Making the journey to the other side of the infield this season is fellow rookie Brian Sobus. Coming into the year, Sobus had one race up on Nearbin … the very race Nearbin yearns to make, the Classic. Not only qualifying in his first attempt to make the 200-lapper, but in his very first weekend in a supermodified, Sobus accomplished what many supermodified drivers with years of experience had failed to do. He landed a top-10 and finished the race.
Brian Sobus takes his very first lap in a supermodified last September 3rd on Classic Weekend 2010
The bar was set high for his 2011 rookie season, as were his own expectations. However, it took the young driver five feature events to finally finish his first race of the year. Luck has not been on the side of Sobus so far. Was last year’s Classic just a fluke? Should’ve he stayed in the SBS division? Those are the kinds of questions that have haunted the pilot of the No. 79 supermodified since the start of the season.
Fifth-place feature finishes aren’t often associated with victories, but this past June 18th, taking the checkered flag four positions in back of the race winner seemed just as good to the Liverpool native.
“Yeah, it’s kind of tough to believe,” Sobus said of his early season woes. “We did decent in the Classic and I didn’t expect it to be easy, but I expected a lot more than what we’ve had so far. I’ve been really disappointed. But to finally finish a race, to finish in the top five … now I at least feel that I can do it and I don’t feel like I’m out of place.”
The seven-year SBS vet admits that doubts began to settle in.
“After the last couple of weeks and after the first feature (June 18th’s twin 30s), I’m going ‘Do I even belong out here? Am I enough of a driver to race a super? Maybe I should just step back?’ But now that we’ve finished a race and did decent, I feel like I can at least do it now. I don’t have a big head, but at least I can start moving forward now.”
Motor gremlins have been the cause of the majority of his early race exits. They can be momentum killers and they squashed any momentum Sobus was hoping to carry over from last year’s Classic run the very first week he hit the track.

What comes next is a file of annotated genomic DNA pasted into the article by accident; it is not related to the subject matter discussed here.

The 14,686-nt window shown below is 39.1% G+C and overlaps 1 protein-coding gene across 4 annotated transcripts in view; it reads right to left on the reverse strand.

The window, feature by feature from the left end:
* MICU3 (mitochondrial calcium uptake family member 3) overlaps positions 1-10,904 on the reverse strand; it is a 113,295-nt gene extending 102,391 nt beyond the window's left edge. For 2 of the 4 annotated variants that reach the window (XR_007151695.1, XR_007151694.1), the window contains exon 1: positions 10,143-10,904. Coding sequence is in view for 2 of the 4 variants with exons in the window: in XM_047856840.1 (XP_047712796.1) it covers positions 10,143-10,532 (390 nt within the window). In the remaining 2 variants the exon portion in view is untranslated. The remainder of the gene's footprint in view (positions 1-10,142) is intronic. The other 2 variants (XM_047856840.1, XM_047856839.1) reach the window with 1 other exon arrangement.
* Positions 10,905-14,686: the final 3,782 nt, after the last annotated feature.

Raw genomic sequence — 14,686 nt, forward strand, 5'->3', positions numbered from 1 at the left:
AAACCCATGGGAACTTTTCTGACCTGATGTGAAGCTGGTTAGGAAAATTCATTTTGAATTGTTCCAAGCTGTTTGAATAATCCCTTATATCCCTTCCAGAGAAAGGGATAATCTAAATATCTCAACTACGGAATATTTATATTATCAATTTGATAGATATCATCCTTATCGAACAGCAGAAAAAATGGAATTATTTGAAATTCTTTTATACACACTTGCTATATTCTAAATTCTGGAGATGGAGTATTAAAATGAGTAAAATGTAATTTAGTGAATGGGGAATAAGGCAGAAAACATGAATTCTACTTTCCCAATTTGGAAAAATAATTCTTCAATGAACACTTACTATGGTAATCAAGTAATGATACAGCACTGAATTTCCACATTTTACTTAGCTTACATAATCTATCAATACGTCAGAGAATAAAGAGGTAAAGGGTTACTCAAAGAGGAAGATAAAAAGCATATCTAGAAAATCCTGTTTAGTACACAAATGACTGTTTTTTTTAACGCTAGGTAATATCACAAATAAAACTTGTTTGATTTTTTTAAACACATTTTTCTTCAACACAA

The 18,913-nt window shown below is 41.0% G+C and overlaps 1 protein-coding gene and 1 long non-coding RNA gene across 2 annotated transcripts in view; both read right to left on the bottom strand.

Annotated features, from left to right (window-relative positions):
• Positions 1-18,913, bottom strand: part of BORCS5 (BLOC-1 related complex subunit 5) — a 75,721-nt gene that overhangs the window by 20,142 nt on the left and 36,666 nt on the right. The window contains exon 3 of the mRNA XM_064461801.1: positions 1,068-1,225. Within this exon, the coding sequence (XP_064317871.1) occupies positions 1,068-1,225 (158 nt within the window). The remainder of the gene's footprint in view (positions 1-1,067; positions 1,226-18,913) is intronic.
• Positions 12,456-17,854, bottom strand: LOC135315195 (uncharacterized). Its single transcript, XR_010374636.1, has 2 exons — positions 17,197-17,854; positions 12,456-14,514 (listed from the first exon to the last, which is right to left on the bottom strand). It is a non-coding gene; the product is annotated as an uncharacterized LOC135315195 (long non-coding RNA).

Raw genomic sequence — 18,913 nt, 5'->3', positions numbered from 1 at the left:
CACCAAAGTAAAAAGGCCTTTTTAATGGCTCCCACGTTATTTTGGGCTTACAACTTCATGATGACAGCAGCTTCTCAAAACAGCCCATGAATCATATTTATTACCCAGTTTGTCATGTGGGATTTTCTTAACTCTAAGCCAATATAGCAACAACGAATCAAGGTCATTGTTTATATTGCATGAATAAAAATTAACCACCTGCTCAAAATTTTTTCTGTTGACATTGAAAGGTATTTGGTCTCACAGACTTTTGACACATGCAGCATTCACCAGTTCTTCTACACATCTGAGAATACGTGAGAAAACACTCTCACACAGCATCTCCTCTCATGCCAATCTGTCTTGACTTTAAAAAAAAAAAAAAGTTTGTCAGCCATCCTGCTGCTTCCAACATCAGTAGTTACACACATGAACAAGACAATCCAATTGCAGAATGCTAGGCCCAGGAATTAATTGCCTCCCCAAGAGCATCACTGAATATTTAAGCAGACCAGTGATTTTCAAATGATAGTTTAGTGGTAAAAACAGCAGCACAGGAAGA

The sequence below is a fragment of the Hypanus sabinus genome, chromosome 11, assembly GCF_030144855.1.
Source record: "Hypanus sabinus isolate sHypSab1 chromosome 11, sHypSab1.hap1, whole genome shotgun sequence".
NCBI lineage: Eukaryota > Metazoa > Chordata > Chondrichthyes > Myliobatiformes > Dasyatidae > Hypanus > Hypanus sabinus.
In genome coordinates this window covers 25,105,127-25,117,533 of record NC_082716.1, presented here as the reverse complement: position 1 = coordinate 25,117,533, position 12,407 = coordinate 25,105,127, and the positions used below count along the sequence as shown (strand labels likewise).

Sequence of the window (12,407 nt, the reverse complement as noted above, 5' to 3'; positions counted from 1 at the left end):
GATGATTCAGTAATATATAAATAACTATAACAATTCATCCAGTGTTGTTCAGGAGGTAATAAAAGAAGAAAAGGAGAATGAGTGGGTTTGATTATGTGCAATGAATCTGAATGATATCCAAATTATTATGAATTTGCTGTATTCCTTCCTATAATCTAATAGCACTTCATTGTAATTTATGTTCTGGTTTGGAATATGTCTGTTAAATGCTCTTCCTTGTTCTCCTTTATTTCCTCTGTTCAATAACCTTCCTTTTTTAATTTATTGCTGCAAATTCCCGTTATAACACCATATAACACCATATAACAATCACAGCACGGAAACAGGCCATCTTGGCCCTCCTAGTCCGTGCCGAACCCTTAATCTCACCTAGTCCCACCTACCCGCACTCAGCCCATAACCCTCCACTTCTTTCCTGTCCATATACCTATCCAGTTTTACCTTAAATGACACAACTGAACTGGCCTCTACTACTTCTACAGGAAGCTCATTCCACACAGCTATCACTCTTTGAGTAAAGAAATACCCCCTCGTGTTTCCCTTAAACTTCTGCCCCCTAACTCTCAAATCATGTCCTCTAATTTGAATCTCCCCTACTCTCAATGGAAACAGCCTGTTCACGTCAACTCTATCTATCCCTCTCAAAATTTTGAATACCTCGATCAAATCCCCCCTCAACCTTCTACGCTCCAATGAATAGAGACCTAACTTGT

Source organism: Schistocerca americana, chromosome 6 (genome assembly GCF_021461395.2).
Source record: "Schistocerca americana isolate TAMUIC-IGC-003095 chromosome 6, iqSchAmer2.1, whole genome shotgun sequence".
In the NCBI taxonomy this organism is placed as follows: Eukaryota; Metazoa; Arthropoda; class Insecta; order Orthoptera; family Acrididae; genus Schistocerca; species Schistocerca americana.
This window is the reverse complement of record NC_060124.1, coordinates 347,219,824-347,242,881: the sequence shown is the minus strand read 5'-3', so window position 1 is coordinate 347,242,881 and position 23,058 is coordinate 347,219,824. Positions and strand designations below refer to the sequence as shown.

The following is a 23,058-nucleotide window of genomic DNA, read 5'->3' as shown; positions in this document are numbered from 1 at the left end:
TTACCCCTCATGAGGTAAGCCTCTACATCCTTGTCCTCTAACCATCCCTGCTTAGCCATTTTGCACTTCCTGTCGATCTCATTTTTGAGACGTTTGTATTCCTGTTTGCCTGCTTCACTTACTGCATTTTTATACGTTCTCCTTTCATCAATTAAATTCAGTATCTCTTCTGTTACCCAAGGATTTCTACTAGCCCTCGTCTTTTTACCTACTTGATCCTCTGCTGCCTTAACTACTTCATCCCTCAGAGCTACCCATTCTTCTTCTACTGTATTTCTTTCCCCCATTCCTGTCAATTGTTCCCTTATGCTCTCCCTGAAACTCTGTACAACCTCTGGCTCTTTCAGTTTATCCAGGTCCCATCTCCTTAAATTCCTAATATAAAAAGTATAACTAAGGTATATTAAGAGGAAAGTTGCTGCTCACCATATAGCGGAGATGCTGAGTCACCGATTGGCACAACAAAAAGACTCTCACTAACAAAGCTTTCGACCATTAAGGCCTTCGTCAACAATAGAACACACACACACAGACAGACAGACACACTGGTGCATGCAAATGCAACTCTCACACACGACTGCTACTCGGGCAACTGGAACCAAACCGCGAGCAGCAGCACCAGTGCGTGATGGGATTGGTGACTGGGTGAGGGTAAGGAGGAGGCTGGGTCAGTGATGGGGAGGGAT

It took them four weeks, but after eliminating the worse-case scenarios, Sobus and crew discovered that sometimes it’s the little things that can bring you back to down to earth and humble you. With those initial issues hopefully behind them, Sobus is looking forward to picking up where he left off in 2010. The irony of his early-season frustrations is that in snapping the bad-luck streak with a feature finish, he accomplished his primary goal for the year – landing a top-five.
Listen to more from– Brian Sobus
“Finally, we’re getting everything together and now we can start moving forward, finishing races and do better,” he said. “That was my goal all along, to finish in the top five in a race. So, now we did it and hopefully we can just keep moving forward.”
R.O.Y. contenders Michael Muldoon (20) & Kody Graham (21)
Rookie Michael Muldoon has had a rough go at times in the Muldoon Racing No. 20
Freshman class member Steve Abt in the Stowell Racing No. 85
Rookie Dave Danzer has laid down the fastest lap times of any of his fellow rookie classmen, stopping the watches with a 17.167 in his heat race a few weeks ago
Bobby Haynes, Jr. has taken off the top wing he's used in the ISMA series to run Oswego. The non-wing rookie has been a nice addition to weekly competition at Oswego in 2011
Canadian Rod Sauter purchased the former Tim Timms No. 33 for his 2011 rookie campaign at the lakeside oval